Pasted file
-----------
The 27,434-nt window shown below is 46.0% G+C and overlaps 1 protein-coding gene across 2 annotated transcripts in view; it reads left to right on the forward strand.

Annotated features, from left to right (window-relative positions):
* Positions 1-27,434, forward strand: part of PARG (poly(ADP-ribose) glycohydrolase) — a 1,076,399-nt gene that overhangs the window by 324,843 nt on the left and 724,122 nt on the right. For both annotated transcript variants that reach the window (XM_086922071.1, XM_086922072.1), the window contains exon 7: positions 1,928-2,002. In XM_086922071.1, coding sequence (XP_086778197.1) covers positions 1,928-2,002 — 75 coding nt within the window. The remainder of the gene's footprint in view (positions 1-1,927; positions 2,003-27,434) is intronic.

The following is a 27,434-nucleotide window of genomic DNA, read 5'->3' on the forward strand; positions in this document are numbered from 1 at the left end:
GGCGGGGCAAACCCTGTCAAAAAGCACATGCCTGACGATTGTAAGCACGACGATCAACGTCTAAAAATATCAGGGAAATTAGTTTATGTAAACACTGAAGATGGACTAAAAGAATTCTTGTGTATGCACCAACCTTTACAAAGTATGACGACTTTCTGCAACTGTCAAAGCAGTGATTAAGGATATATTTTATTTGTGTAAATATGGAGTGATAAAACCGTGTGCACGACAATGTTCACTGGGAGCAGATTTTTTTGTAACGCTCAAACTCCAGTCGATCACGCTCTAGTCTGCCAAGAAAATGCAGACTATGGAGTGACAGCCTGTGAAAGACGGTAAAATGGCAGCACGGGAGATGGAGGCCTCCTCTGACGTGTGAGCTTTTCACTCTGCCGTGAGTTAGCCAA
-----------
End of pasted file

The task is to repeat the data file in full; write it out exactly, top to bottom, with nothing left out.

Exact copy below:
The 27,434-nt window shown below is 46.0% G+C and overlaps 1 protein-coding gene across 2 annotated transcripts in view; it reads left to right on the forward strand.

Annotated features, from left to right (window-relative positions):
* Positions 1-27,434, forward strand: part of PARG (poly(ADP-ribose) glycohydrolase) — a 1,076,399-nt gene that overhangs the window by 324,843 nt on the left and 724,122 nt on the right. For both annotated transcript variants that reach the window (XM_086922071.1, XM_086922072.1), the window contains exon 7: positions 1,928-2,002. In XM_086922071.1, coding sequence (XP_086778197.1) covers positions 1,928-2,002 — 75 coding nt within the window. The remainder of the gene's footprint in view (positions 1-1,927; positions 2,003-27,434) is intronic.

The following is a 27,434-nucleotide window of genomic DNA, read 5'->3' on the forward strand; positions in this document are numbered from 1 at the left end:
GGCGGGGCAAACCCTGTCAAAAAGCACATGCCTGACGATTGTAAGCACGACGATCAACGTCTAAAAATATCAGGGAAATTAGTTTATGTAAACACTGAAGATGGACTAAAAGAATTCTTGTGTATGCACCAACCTTTACAAAGTATGACGACTTTCTGCAACTGTCAAAGCAGTGATTAAGGATATATTTTATTTGTGTAAATATGGAGTGATAAAACCGTGTGCACGACAATGTTCACTGGGAGCAGATTTTTTTGTAACGCTCAAACTCCAGTCGATCACGCTCTAGTCTGCCAAGAAAATGCAGACTATGGAGTGACAGCCTGTGAAAGACGGTAAAATGGCAGCACGGGAGATGGAGGCCTCCTCTGACGTGTGAGCTTTTCACTCTGCCGTGAGTTAGCCAA